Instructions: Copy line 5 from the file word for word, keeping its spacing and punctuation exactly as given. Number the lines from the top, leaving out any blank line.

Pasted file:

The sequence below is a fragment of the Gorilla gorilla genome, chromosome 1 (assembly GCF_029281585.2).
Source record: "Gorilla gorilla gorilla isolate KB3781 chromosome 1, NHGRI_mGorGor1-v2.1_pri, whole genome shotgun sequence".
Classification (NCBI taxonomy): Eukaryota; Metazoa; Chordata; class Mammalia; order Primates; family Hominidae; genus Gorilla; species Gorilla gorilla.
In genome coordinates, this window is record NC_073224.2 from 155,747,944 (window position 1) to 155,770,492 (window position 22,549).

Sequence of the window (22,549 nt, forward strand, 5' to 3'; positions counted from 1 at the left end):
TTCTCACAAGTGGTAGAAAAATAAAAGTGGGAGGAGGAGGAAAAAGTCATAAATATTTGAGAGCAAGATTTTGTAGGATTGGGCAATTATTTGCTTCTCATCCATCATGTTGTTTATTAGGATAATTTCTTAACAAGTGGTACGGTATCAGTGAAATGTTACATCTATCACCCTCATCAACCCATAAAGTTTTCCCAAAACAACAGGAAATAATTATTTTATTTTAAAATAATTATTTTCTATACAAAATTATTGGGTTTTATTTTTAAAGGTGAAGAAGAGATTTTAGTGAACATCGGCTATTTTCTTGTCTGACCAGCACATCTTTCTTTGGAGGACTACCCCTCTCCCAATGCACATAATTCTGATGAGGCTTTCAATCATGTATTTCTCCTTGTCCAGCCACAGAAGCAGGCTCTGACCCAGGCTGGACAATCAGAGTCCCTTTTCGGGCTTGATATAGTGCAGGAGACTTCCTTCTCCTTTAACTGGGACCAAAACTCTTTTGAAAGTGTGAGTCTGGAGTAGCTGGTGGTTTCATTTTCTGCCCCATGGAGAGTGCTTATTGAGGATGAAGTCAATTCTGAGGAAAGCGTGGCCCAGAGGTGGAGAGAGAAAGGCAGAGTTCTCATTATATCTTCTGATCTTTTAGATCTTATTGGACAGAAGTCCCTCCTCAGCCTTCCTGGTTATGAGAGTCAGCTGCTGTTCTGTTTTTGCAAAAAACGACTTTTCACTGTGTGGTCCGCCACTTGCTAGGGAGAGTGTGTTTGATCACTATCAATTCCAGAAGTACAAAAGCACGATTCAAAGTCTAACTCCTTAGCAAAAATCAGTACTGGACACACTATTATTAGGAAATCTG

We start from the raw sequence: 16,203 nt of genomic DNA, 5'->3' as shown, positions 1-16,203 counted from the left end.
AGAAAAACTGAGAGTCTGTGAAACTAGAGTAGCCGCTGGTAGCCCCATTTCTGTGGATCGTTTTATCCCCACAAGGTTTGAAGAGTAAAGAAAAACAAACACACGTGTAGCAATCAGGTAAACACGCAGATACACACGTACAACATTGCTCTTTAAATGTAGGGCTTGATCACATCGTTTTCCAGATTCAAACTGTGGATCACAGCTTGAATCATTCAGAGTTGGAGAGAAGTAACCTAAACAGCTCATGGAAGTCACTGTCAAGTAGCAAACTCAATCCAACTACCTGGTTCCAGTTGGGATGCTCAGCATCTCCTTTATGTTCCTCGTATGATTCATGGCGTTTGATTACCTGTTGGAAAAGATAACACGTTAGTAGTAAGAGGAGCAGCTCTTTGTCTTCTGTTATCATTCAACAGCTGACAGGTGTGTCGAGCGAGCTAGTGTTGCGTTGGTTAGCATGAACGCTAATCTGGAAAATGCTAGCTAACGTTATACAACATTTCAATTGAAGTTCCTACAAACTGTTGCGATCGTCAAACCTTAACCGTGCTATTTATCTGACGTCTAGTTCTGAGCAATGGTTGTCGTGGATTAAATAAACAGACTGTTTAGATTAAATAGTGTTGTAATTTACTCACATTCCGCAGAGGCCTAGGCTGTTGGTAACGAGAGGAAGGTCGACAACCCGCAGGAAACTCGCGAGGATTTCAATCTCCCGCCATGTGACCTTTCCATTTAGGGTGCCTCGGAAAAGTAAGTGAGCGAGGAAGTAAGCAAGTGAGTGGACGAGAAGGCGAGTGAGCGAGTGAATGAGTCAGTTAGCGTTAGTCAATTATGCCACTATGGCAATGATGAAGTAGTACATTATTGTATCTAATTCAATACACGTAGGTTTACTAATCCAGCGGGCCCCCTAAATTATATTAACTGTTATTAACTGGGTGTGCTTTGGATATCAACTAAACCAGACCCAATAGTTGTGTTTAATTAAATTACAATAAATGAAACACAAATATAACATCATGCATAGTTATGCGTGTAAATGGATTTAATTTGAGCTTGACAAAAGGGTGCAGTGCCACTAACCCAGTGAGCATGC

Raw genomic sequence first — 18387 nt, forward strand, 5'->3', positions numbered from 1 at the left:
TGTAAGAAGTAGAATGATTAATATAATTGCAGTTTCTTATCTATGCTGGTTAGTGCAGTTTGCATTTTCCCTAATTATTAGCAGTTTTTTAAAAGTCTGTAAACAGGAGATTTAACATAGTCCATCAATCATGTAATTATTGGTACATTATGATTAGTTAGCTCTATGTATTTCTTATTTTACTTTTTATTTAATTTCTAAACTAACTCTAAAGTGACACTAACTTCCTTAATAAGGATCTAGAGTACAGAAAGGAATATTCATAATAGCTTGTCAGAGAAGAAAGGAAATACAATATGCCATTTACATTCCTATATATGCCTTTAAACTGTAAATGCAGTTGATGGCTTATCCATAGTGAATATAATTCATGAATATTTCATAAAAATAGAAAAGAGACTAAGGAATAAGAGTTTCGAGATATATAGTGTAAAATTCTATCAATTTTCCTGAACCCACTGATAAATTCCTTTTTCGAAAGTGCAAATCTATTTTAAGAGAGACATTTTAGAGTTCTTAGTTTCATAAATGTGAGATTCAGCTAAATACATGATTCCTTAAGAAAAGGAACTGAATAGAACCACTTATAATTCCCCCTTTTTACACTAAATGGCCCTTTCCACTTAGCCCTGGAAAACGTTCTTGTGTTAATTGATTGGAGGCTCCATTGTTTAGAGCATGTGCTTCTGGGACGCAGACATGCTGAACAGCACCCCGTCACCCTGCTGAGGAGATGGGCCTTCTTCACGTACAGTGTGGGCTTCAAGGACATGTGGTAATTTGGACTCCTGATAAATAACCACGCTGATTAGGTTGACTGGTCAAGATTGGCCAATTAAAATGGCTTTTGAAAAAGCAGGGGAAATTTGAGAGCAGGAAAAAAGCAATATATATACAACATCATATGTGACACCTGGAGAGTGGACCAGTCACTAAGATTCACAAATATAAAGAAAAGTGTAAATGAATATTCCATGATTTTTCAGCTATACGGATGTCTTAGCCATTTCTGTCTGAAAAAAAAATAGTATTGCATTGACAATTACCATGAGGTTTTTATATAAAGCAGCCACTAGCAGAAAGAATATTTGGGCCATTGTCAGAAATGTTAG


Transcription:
Sequence of the window (22,549 nt, forward strand, 5' to 3'; positions counted from 1 at the left end):